What is a Doppler radar like?
A Doppler radar is a unique and specialized radar. It performs its ‘weather watch’ functions by making use of the Doppler effect. This enables it to produce velocity data relating to objects present at some distance. A Doppler radar can be seen when driving through U.S 41 between Marquette and Negaunee. The Doppler radar is one of the most powerful weather monitoring devices used by the National Weather Service in the U.S.
How does Doppler radar works?
Doppler radar performs its velocity data production by bouncing a microwave signal from a selected object. Then it analyzes the alterations contained in the frequency of the object’s returned signal by means of motion. This is the means through which scientists obtain direct and accurate measurements of a particular object’s velocity compared to the Doppler radar.
Doppler radars are used in different fields such as aviation, sounding satellites, police speed guns, radiology, healthcare, bistatic radars, and meteorology.
Doppler radar and use of the Doppler Effect
All Doppler radars use the Doppler Effect to accurately measure the radial velocity of targets in the directional beam of the antenna. The Doppler Effect is a phenomenon named after Austrian physicist, Christian Doppler. He is the brain behind the phenomenon. The Doppler effect is an experience which can be likened to what happens to a moving train.
The whistle on the train changes to high when the train is in motion and is low when the train is stationary. These happen when the sound waves are compressed increasing the pitch of the whistle as the train approaches. When they are stretched, it decreases the pitch of the whistle as the train moves away from you.
A similar effect is what happens in the atmosphere when an energy beam strikes an object and is reflected back to the Doppler radar. The computer of the radar measures the phase change of the reflected. Then it converts such change to the object’s velocity, either from or towards the radar. In other words, the Doppler effect shifts the received frequency upwards or downward. Depending on the closing or opening of the target’s velocity in the beam, it allows a direct and highly accurate measurement of target velocity.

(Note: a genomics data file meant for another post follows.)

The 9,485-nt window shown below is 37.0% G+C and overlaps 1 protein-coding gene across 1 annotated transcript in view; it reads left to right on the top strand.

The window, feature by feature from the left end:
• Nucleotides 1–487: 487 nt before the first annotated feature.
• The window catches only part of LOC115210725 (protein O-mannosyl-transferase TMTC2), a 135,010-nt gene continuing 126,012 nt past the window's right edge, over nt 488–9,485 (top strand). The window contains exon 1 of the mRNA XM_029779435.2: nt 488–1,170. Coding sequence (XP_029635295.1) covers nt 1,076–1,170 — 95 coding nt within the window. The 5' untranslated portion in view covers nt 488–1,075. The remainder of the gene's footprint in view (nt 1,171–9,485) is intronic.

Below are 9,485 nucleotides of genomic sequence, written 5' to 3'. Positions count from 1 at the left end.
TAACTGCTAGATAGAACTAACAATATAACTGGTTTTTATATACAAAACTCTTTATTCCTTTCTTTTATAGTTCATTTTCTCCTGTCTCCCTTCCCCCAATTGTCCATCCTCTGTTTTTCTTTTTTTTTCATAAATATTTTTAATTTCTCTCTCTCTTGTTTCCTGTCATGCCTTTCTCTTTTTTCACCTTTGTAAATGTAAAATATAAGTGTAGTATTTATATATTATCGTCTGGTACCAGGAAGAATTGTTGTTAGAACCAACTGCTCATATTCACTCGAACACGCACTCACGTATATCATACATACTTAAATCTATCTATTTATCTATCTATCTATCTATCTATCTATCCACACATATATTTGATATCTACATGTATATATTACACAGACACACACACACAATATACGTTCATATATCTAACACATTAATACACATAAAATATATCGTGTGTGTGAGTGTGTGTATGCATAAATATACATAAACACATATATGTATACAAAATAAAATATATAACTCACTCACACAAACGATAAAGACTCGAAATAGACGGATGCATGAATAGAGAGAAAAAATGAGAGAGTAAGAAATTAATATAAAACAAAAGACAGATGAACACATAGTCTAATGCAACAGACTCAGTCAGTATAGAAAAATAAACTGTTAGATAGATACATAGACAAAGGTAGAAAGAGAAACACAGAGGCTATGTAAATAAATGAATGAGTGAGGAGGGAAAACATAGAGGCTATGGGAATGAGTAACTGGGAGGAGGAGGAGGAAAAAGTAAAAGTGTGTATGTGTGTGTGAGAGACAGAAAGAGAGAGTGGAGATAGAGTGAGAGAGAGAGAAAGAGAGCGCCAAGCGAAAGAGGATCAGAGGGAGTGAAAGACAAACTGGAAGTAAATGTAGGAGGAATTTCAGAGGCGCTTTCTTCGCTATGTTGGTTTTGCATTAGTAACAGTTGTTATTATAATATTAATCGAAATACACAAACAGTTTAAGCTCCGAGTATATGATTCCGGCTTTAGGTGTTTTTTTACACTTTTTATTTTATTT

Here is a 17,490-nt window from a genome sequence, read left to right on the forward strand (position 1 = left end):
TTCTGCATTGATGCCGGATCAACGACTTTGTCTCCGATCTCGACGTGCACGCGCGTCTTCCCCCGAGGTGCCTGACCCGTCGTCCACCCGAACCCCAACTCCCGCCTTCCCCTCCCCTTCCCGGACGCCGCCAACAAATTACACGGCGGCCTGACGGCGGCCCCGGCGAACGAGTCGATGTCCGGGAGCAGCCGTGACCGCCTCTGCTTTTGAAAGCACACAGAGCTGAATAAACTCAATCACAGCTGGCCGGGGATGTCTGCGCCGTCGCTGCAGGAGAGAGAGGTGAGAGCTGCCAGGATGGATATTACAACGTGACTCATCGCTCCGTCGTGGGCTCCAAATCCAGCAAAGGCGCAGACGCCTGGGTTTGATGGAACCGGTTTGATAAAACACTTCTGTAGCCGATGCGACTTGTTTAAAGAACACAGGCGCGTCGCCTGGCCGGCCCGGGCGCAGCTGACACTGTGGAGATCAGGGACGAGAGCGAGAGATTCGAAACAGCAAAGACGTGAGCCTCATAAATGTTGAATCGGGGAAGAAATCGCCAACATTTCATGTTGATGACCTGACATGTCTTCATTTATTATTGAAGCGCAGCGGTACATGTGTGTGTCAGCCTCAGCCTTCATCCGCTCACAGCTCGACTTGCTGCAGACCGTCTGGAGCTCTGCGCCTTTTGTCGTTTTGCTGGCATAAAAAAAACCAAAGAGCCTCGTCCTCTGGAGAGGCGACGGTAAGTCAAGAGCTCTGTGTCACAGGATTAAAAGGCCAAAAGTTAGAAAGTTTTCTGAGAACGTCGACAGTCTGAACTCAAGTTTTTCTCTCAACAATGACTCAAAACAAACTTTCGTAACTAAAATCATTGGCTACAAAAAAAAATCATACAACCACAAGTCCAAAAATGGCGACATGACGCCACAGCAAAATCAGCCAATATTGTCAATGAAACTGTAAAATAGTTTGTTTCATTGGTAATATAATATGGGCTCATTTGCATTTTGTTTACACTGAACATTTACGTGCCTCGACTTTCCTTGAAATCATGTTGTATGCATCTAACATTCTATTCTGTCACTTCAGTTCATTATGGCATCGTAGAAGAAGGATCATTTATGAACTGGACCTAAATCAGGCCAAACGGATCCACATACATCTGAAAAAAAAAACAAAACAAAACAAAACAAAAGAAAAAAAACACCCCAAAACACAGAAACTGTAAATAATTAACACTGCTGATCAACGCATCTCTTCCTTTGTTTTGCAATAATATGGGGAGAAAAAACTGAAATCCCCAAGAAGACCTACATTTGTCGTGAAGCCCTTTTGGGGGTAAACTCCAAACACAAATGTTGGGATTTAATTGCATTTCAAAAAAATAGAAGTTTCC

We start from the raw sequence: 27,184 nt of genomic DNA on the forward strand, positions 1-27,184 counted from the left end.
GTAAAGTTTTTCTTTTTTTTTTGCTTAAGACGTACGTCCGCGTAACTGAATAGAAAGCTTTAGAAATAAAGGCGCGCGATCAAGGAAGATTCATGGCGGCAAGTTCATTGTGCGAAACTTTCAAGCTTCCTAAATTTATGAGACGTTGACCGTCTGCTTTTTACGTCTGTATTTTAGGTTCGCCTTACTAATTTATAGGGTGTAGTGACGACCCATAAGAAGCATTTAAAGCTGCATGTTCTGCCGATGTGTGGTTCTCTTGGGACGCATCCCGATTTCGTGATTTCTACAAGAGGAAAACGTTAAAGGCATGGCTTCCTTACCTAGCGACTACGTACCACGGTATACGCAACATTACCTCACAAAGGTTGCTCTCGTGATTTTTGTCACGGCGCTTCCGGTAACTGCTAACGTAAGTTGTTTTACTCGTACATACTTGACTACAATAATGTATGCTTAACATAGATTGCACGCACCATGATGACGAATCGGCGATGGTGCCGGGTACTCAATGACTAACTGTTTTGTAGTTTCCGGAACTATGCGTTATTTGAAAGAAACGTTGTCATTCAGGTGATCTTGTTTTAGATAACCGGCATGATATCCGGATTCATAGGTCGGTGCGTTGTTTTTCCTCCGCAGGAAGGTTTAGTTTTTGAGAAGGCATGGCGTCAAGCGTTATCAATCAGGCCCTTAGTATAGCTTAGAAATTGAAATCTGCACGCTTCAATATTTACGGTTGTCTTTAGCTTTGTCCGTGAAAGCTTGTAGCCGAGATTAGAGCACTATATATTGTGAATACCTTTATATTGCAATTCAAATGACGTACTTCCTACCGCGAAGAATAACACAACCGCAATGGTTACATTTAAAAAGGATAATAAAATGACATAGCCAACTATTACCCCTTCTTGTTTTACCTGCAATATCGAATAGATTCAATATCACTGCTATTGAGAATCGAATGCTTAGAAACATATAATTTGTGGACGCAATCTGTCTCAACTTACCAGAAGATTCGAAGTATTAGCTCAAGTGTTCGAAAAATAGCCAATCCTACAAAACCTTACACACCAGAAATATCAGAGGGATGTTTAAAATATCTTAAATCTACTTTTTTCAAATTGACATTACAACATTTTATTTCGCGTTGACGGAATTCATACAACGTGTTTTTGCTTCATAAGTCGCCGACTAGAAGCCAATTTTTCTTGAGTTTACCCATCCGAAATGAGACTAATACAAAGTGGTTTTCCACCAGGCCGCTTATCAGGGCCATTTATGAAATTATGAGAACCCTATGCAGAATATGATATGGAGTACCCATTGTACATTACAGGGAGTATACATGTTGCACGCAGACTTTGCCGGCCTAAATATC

Doppler radar is unique in keeping tabs on the weather, and knowing how it works is vital to know how best to rely on it.
The Procedural working pattern of a Doppler radar
In atmospheric study and measurements, a Doppler radar is regarded as one of the most potent tools for detecting rainfall within a particular area. The radar starts to work by means of sending out beams in a circular pattern all around the radar itself. Once any of the beams make contact with a raindrop or hailstone, part of the beam is reflected back towards the radar. Immediately the radar receives the reflected beam. It calculates the distance of the precipitation and equals its intensity, depending on the size and speed of the drop.
The radar also has the ability to identify the directional movement of the precipitation in the event it is windy. The next step taken by the radar is to translate the distance and the intensities into graphical maps. These maps can easily be viewed and displayed on the television.
Doppler radar is extremely accurate in recording wind speed and general weather activities on sea and land.